Hello Hack Library School readers! I’m excited to introduce myself with a topic very near and dear to my heart: managing volunteers.
In 2011, after finishing my MA, I found myself at a bit of a crossroads and needed to do something different and interesting while I figured out what was next. So I started a year-long AmeriCorps placement with an arts education nonprofit, helping administer three volunteer programs. I did everything from the nitty-gritty of event RSVPs and answering questions about the application process to big-picture reevaluations of the entire volunteer recruitment and screening system. Although none of these skills are taught in my MLIS program, I can already tell that they’ll be among the most valuable skills in my professional toolkit.
Much of the recent debate about unpaid internships can also be applied to volunteering; it can provide valuable experience for volunteers and build capacity for organizations. Plus, it often just feels really good. But when volunteering becomes an expectation or prerequisite for moving ahead in a field, or when administrators use volunteers to replace professional staff, thorny ethical issues arise. Despite these concerns, though, volunteering remains an important part of our civic and cultural landscape, and my guess is that it’s here to stay.
So I’m not here to tell you that volunteering is inherently good or bad for the profession, or to tell you that you should or should not volunteer as an MLIS student. I am absolutely here to tell you that you will need to manage volunteers at some point in your career, and that your MLIS program most likely will not equip you to do so. Volunteers are a long-term investment for your organization, and without some forethought and infrastructure, neither you nor your volunteers will be satisfied. So here are some basics you’ll want to keep in mind as you get started:
Although some people may contact you directly to find out about volunteering, you might also need to do some recruitment, especially if you have a special event for which you need several volunteers. It’s important to have some idea of type of volunteer who will be the best fit for your needs. You may want to contact a local college or university, post fliers in your library, or reach the general public through websites such as Idealist or VolunteerMatch.
Even if you only have one volunteer, develop a simple application form. Include personal information, an emergency contact, references, and a short answer question about their skills and interests. This will help the position feel more formal, and standardize the process for the future. It can also help you more effectively match individuals with tasks and projects. Conduct a background check. Your organization’s human resources department can probably help with this. There are several inexpensive services that can save you a world of problems down the road.
Offer the volunteer a simple position description and a brief orientation. This doesn’t need to be exhaustive, as it would be for a new employee, but volunteers will feel more welcomed and invested if they’ve met others in the organization, understand what is expected, and know that you’re prepared for them to work. Sandra Hoyer makes some great points about this in her post, For the Love of Volunteers and Unpaid Interns. “Feeling like my arrival was expected, and not a surprise, cues to me as a volunteer that I am truly wanted and needed there,” Sandra says. “Setting off on a note of preparedness makes me excited to contribute and often affects the length of my stay.”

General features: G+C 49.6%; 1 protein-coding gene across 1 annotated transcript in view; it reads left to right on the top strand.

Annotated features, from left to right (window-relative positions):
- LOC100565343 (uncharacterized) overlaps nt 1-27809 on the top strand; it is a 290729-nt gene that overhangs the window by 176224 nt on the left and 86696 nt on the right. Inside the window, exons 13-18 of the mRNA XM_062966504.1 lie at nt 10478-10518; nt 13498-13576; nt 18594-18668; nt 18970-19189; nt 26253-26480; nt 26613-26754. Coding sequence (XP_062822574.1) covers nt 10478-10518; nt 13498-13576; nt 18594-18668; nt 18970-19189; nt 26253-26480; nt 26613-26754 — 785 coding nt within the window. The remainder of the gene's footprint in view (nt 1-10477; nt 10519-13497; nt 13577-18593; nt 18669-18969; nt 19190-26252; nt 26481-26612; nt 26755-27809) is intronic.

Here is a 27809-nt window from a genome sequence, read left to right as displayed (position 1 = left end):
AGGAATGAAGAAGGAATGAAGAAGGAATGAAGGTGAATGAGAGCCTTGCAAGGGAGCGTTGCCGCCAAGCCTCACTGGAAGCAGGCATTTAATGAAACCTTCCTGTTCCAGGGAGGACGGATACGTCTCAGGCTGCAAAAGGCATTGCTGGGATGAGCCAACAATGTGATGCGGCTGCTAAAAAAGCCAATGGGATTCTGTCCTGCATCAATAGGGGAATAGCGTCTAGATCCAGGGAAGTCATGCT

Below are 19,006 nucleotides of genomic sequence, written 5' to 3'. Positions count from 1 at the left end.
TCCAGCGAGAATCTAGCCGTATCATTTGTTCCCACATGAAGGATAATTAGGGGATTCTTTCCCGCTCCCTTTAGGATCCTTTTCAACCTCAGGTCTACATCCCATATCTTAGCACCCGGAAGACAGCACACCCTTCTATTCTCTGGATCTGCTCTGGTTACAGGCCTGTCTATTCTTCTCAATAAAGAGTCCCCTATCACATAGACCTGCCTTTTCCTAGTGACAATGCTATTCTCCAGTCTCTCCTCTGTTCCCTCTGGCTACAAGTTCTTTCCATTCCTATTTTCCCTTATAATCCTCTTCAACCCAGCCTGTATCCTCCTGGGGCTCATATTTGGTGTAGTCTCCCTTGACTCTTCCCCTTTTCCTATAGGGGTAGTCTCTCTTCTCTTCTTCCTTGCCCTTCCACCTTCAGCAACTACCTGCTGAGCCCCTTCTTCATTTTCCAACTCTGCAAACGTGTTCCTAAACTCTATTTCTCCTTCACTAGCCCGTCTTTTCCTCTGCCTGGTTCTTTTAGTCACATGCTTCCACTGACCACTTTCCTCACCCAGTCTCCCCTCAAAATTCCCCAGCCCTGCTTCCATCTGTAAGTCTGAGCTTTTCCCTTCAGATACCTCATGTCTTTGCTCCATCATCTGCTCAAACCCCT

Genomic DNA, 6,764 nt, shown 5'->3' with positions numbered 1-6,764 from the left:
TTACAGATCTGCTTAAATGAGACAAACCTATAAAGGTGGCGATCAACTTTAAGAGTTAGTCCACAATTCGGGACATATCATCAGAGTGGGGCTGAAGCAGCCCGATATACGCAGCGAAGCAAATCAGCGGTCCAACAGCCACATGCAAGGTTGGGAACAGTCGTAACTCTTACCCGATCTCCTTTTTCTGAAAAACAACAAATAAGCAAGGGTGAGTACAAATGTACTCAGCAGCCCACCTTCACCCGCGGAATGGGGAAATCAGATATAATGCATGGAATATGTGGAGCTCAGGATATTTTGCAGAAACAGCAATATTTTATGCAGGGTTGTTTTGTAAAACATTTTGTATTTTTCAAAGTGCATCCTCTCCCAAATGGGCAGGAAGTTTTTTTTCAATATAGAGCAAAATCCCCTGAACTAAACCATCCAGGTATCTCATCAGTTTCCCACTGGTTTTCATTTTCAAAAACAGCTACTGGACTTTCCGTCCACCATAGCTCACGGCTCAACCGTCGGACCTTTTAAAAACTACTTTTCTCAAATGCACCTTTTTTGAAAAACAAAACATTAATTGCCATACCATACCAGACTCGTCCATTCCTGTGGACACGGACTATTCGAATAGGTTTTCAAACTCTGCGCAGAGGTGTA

Give your volunteers feedback! Most often, this will mean thanking them, genuinely and frequently. Thank them when they arrive and when they leave, and when they complete a major task or event, spread the good news to others in the organization. You may also want to host a volunteer appreciation event, such as a special tour or party. Sometimes, however, this will include constructive criticism. It’s okay to let a volunteer know that it isn’t working out! Holding volunteers accountable to expectations can make the difference between wasting everyone’s time and truly building your organization’s capacity.
Ready to learn more about engaging and managing your volunteers effectively? There are plenty of excellent resources you can check out to hit the ground running.
- VolunteerMatch frequently hosts free webinars on fundamental volunteer management topics.
- I have also gotten good use from Energize’s Volunteer Management Resource Library. It arranges resources around specific skill sets or problems in volunteer management, as well as more general overviews, including a page devoted to volunteers in library and museum settings.
- The ALA wiki has a page on volunteers and recommends a couple of key resources:
- A 1971 ALA report that, while somewhat dated, still provides some good fundamental principles.
- Preston Driggers and Eileen Dumas’ excellent and comprehensive recent book Managing Library Volunteers.
It’s your turn, hackers! Do any of you have additional tips or resources? If you’ve been a volunteer, what did your organization do to make your experience positive, or what could they have done differently?